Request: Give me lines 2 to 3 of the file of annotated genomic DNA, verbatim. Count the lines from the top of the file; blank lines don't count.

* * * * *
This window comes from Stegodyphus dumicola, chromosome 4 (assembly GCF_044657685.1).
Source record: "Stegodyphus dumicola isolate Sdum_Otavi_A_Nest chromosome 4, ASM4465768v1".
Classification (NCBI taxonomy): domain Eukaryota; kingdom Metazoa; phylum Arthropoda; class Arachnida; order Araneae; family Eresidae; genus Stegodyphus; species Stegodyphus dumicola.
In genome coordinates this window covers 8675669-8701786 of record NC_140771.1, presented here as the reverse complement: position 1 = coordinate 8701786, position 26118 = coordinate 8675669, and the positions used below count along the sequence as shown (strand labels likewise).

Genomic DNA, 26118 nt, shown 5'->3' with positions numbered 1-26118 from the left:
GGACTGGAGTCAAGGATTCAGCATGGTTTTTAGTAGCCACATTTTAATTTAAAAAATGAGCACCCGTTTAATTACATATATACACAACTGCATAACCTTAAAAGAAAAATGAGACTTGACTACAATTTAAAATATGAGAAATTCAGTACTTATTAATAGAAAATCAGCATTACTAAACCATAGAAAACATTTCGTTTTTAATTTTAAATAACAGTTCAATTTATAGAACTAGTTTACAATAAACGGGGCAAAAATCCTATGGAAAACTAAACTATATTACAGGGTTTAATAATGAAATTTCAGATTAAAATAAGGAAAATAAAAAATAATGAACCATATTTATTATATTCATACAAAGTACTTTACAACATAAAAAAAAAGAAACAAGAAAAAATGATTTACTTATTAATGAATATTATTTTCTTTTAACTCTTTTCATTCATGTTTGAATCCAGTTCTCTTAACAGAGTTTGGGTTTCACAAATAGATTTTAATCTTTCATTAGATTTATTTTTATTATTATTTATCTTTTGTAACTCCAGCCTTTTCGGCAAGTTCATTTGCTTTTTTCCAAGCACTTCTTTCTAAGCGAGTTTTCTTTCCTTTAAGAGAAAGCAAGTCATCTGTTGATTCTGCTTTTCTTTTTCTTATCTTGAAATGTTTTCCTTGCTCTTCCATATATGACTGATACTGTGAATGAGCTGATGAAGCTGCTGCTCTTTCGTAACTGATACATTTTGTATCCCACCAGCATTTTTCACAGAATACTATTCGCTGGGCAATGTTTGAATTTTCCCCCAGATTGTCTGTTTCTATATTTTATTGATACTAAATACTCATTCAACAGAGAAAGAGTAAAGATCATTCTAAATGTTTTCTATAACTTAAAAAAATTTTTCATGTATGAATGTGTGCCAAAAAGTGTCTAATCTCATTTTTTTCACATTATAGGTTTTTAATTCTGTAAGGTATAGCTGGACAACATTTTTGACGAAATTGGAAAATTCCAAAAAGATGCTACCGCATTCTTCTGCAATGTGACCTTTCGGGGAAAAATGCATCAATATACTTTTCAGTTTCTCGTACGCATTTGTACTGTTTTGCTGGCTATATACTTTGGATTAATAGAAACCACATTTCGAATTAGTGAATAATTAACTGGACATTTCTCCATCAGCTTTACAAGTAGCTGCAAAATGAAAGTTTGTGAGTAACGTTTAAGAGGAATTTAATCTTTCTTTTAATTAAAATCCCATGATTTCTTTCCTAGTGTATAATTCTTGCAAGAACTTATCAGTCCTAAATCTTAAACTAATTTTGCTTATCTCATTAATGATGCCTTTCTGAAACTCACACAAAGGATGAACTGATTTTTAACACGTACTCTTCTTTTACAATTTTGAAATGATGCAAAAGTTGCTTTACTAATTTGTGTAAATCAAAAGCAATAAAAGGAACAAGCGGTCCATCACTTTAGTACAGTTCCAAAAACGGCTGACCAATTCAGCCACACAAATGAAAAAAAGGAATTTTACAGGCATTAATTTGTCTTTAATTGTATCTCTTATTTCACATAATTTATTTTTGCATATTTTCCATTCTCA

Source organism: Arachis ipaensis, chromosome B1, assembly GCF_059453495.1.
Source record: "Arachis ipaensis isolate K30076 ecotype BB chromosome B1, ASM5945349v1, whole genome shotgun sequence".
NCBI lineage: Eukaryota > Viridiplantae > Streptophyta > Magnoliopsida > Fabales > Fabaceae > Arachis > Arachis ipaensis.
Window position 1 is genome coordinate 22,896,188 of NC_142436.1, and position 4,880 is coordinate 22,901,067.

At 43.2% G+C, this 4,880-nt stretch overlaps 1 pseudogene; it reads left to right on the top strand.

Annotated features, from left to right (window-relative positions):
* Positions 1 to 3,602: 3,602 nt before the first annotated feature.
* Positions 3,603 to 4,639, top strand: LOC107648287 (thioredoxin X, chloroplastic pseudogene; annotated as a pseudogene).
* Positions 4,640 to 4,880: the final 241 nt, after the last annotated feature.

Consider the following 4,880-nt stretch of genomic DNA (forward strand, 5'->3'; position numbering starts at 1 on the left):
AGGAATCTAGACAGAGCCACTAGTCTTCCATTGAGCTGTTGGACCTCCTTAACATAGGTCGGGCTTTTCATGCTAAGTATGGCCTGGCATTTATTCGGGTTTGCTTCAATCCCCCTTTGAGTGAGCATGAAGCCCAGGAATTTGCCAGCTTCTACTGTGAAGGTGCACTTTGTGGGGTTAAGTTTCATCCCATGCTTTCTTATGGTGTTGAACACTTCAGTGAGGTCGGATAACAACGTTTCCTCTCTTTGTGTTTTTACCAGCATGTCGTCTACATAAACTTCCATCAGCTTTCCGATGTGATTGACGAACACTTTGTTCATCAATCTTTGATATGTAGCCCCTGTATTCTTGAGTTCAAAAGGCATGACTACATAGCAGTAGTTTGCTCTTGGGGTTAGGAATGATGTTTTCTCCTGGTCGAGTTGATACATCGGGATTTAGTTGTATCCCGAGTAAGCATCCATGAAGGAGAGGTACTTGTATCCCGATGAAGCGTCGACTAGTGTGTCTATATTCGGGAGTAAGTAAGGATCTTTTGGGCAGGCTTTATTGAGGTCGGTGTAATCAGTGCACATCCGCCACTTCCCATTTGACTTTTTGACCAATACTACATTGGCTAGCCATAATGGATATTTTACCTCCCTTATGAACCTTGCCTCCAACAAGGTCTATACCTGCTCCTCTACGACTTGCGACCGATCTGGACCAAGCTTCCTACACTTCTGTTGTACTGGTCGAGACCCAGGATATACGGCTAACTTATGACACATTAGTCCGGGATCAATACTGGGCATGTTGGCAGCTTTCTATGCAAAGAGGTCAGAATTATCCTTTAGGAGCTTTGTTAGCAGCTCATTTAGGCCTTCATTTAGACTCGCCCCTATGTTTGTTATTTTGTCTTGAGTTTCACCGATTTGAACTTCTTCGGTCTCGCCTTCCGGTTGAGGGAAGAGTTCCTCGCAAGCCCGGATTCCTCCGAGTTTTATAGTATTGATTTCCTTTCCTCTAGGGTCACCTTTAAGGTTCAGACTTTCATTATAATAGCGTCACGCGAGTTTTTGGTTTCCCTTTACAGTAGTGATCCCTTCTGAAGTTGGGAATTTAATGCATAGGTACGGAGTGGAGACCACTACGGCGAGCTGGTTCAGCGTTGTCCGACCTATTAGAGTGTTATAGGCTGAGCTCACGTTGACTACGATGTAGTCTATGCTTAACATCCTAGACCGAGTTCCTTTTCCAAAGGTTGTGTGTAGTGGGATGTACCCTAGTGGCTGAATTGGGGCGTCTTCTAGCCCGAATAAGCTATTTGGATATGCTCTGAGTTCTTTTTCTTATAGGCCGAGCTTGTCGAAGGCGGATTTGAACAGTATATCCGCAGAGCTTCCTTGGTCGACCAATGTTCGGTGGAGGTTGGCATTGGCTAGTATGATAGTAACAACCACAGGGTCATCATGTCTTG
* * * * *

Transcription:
Source record: "Stegodyphus dumicola isolate Sdum_Otavi_A_Nest chromosome 4, ASM4465768v1".
Classification (NCBI taxonomy): domain Eukaryota; kingdom Metazoa; phylum Arthropoda; class Arachnida; order Araneae; family Eresidae; genus Stegodyphus; species Stegodyphus dumicola.